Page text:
Highlights from the Singapore Formula 1 Grand Prix to Get Your Heart Racing
By BrandwatchSep 18
Published April 20th 2023
We take a look at some of the exciting new AI features dropping at Brandwatch in beta in May and speak to Data Science Manager Peter Fairfax about what the developments in AI mean for the future of our industry.
Brandwatch has been at the forefront of applying GPT and similar AI models to solve some of the hardest challenges and unlock hidden opportunities in our industry for many years.
We were the first to provide AI search of online data, built in-house and trained using GPT (in 2020) and recently upgraded our topic analysis with the same technology.
With the rapid advancement in new models like ChatGPT we’ve been exploring new possibilities and are excited to start releasing some new, cutting-edge features.
Manually scanning through verbatim mentions is extremely time consuming but it’s something our users have to do a lot. GPT is excellent at summarizing themes from a dataset of raw mentions very quickly. By integrating it with Brandwatch Consumer Research users will be able to quickly get natural language summaries of data sets they are looking at so they can spend more time taking action and less time sifting through mentions.
Across our social media management products, we are building a set of AI-assisted features directly in the tools where users manage their social content and engagement. This will include spelling / grammar checking, shortening / expansion of text, and copy suggestions based on user inputs.
Users of our Benchmark and Measure products can get valuable quantitative insights about how their own or their competitors' content is performing. We are building an “AI summarization” feature that instantly generates a short textual summary of that content. This will help bring out better insights on topics, themes, and good/bad performers faster.
We spoke to Brandwatch Data Science Manager Peter Fairfax to understand more about ChatGPT and large language models (LLMs) that are behind these new developments and what Brandwatch, and our industry, can expect in the future.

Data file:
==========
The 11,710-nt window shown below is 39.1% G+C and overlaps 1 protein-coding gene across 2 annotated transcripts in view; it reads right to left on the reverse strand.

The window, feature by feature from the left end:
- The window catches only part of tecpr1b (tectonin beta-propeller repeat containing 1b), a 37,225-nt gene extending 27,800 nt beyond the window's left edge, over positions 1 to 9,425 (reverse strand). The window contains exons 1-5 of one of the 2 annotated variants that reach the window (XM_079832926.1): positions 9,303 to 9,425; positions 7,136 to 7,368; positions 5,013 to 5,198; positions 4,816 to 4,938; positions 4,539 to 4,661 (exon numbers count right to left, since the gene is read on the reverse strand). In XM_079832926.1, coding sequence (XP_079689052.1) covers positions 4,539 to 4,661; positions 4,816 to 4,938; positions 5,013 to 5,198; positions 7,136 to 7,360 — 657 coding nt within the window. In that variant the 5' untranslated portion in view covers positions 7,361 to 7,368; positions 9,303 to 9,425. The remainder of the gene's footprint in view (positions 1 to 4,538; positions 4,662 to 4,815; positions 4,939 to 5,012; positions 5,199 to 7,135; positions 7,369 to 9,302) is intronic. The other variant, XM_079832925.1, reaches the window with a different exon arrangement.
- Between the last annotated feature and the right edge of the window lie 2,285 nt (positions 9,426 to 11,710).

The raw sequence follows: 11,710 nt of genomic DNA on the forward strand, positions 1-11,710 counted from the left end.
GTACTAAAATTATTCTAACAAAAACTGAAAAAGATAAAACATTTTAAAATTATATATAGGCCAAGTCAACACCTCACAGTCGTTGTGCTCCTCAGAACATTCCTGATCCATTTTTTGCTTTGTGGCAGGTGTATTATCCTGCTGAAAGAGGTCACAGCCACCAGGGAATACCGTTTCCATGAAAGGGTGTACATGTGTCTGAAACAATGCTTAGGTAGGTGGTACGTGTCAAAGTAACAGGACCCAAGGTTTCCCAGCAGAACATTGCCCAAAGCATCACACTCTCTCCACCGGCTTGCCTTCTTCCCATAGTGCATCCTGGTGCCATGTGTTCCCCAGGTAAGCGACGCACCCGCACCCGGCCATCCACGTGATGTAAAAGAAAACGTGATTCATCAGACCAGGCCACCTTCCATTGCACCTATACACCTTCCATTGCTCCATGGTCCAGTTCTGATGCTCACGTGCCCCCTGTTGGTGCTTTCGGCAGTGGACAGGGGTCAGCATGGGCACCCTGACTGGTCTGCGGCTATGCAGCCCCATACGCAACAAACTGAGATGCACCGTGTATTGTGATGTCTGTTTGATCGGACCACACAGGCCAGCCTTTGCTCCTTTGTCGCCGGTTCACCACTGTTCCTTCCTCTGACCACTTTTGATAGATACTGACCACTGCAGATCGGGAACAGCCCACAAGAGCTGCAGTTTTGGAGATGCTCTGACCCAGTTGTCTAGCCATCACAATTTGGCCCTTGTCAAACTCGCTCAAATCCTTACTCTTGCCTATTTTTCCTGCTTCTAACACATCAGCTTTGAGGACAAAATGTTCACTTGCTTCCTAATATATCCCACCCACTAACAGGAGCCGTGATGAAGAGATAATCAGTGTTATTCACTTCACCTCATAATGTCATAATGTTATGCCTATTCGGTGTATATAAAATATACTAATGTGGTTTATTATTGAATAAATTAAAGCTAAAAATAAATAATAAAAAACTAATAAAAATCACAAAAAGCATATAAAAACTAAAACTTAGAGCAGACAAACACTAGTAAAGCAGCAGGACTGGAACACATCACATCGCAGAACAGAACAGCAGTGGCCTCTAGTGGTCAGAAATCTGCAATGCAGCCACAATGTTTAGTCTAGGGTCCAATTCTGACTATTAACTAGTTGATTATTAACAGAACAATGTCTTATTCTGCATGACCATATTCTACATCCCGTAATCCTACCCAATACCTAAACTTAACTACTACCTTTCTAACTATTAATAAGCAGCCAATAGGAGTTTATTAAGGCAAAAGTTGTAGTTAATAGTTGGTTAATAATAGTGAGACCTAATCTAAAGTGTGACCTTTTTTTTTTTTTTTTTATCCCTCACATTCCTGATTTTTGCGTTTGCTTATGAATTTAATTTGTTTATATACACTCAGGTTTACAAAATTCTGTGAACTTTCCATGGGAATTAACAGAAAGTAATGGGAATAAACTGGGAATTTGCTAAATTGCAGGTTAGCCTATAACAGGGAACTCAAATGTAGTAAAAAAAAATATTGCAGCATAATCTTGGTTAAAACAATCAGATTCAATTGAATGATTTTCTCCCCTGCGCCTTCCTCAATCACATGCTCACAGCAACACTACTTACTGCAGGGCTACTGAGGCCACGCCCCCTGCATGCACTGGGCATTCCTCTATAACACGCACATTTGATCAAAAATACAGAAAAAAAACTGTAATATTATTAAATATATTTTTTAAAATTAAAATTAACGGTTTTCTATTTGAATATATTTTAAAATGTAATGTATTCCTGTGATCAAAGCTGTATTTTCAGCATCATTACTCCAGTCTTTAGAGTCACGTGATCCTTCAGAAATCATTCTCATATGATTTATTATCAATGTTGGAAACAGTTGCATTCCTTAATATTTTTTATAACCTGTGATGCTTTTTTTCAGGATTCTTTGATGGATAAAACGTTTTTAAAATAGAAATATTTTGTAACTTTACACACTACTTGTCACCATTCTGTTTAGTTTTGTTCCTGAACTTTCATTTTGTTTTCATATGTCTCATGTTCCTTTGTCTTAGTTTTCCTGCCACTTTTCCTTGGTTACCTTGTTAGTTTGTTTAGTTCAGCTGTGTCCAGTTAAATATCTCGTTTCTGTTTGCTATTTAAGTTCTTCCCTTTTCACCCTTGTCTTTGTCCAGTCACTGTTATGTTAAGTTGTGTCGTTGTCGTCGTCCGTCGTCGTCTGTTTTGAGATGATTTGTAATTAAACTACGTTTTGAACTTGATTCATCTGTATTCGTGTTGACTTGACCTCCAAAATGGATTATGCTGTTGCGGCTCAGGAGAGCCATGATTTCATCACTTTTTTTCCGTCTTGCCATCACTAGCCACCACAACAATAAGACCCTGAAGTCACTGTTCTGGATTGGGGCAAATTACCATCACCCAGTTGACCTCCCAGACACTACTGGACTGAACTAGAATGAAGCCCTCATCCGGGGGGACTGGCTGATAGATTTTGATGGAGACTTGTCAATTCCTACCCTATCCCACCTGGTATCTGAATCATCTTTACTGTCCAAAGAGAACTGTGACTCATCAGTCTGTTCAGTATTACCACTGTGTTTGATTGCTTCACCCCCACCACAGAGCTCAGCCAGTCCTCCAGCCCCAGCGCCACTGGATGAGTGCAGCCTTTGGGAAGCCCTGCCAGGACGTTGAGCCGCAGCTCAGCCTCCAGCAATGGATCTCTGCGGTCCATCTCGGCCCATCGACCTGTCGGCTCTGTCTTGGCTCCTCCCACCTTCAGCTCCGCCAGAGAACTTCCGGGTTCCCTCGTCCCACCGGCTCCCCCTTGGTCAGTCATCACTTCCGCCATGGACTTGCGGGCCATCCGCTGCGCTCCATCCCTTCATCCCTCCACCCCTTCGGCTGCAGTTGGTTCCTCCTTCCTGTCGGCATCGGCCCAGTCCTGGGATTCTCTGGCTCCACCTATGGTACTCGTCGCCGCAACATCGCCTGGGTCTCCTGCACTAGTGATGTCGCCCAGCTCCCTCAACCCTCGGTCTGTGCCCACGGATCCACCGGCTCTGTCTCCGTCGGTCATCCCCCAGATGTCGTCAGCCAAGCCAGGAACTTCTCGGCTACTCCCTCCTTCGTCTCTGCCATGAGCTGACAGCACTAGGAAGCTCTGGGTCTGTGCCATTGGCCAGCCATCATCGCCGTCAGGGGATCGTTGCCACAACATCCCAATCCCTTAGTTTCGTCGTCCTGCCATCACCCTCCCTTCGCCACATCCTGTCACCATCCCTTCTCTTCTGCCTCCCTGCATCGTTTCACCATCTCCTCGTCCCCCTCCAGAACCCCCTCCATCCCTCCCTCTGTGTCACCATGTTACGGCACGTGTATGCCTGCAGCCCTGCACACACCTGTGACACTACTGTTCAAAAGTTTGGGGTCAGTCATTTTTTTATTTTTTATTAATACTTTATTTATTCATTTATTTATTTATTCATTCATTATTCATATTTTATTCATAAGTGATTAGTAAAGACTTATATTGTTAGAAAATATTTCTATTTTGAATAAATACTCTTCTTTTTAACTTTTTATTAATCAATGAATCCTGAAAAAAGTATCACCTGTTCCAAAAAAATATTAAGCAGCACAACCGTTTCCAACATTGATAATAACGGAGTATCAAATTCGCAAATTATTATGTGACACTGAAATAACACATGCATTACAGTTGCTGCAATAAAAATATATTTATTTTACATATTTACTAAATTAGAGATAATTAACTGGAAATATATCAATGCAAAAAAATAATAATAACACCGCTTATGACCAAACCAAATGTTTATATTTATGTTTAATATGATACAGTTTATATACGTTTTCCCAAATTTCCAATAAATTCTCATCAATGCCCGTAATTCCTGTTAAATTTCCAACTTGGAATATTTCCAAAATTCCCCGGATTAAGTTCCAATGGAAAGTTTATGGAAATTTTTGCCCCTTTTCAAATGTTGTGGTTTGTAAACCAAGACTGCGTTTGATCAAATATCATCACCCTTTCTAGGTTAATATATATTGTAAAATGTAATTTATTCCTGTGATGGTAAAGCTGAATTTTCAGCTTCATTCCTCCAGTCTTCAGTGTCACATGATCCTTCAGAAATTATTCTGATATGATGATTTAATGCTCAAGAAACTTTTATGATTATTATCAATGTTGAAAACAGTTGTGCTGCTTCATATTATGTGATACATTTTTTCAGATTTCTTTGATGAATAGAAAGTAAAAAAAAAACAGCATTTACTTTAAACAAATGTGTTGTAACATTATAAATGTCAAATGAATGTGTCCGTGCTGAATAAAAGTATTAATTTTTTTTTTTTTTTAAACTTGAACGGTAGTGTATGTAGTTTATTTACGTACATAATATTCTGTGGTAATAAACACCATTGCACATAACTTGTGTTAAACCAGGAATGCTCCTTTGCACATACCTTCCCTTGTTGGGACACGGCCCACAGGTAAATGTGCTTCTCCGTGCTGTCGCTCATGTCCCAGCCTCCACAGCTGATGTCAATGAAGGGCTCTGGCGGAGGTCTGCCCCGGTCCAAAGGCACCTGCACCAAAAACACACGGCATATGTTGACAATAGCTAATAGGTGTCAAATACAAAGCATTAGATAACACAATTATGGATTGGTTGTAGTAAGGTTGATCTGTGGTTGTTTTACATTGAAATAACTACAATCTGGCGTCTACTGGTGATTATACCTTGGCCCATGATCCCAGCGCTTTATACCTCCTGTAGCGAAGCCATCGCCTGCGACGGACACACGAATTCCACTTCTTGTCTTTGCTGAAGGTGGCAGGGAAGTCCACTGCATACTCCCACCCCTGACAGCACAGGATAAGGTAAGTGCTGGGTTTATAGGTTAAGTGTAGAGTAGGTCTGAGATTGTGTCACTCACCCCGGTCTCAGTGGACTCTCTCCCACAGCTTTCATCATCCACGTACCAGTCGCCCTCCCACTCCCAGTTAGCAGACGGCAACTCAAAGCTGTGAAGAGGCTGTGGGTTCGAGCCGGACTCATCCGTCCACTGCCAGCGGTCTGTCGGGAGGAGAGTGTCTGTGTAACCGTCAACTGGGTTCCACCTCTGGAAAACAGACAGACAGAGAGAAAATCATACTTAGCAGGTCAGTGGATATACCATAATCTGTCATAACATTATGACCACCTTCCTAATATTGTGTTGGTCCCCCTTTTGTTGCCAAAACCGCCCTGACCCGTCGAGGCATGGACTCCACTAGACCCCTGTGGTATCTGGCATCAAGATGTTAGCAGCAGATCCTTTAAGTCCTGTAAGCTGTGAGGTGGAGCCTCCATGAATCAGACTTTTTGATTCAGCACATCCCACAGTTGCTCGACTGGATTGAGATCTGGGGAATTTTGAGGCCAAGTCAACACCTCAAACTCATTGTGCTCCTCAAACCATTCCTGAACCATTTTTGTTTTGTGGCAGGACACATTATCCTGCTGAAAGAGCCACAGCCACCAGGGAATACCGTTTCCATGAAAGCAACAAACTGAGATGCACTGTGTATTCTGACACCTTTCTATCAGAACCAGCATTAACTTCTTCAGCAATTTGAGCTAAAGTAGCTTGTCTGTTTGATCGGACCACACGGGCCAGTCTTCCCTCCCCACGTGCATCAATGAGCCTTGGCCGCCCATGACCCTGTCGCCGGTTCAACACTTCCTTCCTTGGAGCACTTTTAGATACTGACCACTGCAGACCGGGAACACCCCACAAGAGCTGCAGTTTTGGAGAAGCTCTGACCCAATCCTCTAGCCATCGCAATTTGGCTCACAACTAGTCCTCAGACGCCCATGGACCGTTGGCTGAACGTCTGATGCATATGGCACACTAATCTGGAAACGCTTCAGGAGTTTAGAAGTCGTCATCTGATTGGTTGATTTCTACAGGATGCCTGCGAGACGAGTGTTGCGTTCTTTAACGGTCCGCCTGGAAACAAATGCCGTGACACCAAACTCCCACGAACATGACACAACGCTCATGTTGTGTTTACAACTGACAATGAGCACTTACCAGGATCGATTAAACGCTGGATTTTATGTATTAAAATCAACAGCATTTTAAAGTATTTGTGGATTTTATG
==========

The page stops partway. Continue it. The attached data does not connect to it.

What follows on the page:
“ChatGPT is a language model, and there are many others out there. In simple terms, a language model analyses the likelihood of words being written, based on existing texts the model has been shown. For example, imagine we have the sentence: Will Smith likes to eat [BLANK].
A language model can compare the likelihood of [BLANK] being lots of words, such as spaghetti or cats. Will Smith isn’t a cat-eating psychopath, and there has been a recent fascination online with crude, AI-generated videos of him eating spaghetti. A model trained on that data will probably think spaghetti has a greater likelihood than cats.
Predictive text on your phone is powered by a simple language model. Bigger models can be more complicated, but the important thing to remember is that language models are powered by word probabilities.”
“A few reasons. Firstly, it’s a particularly large and sophisticated one. As LLMs become bigger and are fed more data, they tend to be able to solve more complex tasks. For example, ChatGPT and GPT-4 can write code and answer complex questions. Bigger models with more training can do more abstract and complicated tasks, and help us unlock more features like the ones we are launching soon. For me, the capacity of the most recent LLMs show that we’re on the cusp of AI overtaking humans on certain language-based tasks – like the language equivalent of Deep Blue beating the best human chess champion in 1997.